Fundraiser vs. Funding Development. What's the difference?
Money makes the world go round. Cliche, yes, but money is one of the most valuable resources your nonprofit will need to create sustainability. Before your organization hosts another bake sale, let's think long term.
Without the financial assistance of donors, most nonprofit organizations could not survive on program revenue alone. Across the board, nonprofit organizations employ various methods to generate money, via fundraisers or the implementation of a fund development plan. We often hear “fund development” and “fundraising” used mutually, but the concepts are different. The following list provides different perspectives on these two concepts; and, why your organization should develop a fund development plan to maximize its success.
Activity vs. Strategy
Fundraising is an activity an organization engages in to secure funding. Examples of fundraising are, donations, selling a product, or hosting an event. Nonprofit organizations employ fundraising to meet an immediate goal. However, a fund development plan requires long-term thinking and employs fundraising activities to build organizational capacity and sustainability. In short, a fund development plan employs actions with a specific intention or purpose supporting a long-term goal.
One-time vs. Relationship
Most fundraising activities allow nonprofits to engage with a potential donor once, but funding development success hinges on relationship building. For example, your organization may engage in a series of fundraising activities generating funds; yet, the funding is short-term. An individual donates $5.00, with no follow-up or additional contact from the organization. A fund development plan would employ this same activity by adding one additional detail, a contact list. During the donation, the organization secures the contact information from donors and sends a thank you email for their support. A thank you card opens the door to a new relationship with a donor aligned with the organization mission and values. With a fund development plan, a one-time donation develops into a recurring donation.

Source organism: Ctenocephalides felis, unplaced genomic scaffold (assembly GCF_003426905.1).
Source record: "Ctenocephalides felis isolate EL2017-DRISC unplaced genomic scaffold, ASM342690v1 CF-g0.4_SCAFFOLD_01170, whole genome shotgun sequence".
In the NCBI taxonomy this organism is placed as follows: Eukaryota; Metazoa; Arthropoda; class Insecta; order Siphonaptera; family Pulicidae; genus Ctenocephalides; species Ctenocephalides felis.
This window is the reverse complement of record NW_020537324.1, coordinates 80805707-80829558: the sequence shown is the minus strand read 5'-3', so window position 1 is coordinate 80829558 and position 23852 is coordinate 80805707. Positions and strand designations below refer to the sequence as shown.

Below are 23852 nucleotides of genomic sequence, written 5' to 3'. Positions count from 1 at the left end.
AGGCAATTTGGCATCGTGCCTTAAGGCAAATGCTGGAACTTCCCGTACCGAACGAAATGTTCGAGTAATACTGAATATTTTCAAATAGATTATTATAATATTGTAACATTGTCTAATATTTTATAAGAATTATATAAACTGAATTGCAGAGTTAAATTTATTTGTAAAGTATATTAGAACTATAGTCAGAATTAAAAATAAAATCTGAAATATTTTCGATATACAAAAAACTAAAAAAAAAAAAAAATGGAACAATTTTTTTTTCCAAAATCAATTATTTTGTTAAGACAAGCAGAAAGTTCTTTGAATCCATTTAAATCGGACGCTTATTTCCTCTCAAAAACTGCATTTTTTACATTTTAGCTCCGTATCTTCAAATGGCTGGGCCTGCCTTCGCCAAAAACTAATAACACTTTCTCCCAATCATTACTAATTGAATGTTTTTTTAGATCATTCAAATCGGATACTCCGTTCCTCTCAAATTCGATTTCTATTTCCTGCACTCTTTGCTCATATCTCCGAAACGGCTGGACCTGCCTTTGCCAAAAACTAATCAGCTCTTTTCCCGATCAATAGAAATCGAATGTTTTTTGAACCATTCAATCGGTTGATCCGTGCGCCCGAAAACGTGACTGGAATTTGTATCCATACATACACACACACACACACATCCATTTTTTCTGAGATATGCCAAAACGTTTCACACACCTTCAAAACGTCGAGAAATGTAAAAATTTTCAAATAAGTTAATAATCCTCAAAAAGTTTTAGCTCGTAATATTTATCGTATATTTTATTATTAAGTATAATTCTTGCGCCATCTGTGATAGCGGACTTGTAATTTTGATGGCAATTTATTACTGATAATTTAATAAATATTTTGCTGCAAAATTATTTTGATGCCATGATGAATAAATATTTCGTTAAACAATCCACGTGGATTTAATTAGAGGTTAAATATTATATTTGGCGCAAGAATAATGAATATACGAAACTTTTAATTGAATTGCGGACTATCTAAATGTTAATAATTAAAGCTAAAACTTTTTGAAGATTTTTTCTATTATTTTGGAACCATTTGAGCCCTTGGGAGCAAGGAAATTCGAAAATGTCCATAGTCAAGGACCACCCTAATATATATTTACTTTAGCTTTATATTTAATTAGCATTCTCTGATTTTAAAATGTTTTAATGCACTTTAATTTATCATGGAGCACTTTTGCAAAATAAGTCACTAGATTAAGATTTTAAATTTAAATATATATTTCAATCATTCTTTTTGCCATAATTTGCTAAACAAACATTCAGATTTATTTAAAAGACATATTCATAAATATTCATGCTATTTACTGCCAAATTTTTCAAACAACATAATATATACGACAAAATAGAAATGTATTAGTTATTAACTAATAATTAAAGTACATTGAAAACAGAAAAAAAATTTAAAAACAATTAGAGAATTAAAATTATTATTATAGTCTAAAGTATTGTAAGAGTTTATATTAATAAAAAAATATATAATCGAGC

Part vs. Whole
Lastly, consider fundraising as part of a larger whole. A solid funding development plan employs fundraisers, as well as, a series of funding development strategies such as grants, major gifts, memberships, and annual appeals. A solid fund development plan is the foundation for an organization, and the fundraisers are the windows. Fundraisers provide a brief view of the organization’s goals, but the fund development plan lends insight into the organization’s stability.
As a whole, society understands the importance of financially supporting nonprofit organizations with corporations, estates, and foundations donating over $78 billion dollars a year to nonprofits (Source, Giving USA Foundation). However, nonprofit organizations receive over $250 billion dollars a year from individual donations. Organizations with a fund development plan are maximizing organizational capacity by building relationships with donors and thinking long-term.
To ensure your organization is capitalizing its funding potential, contact the Harris Agency today.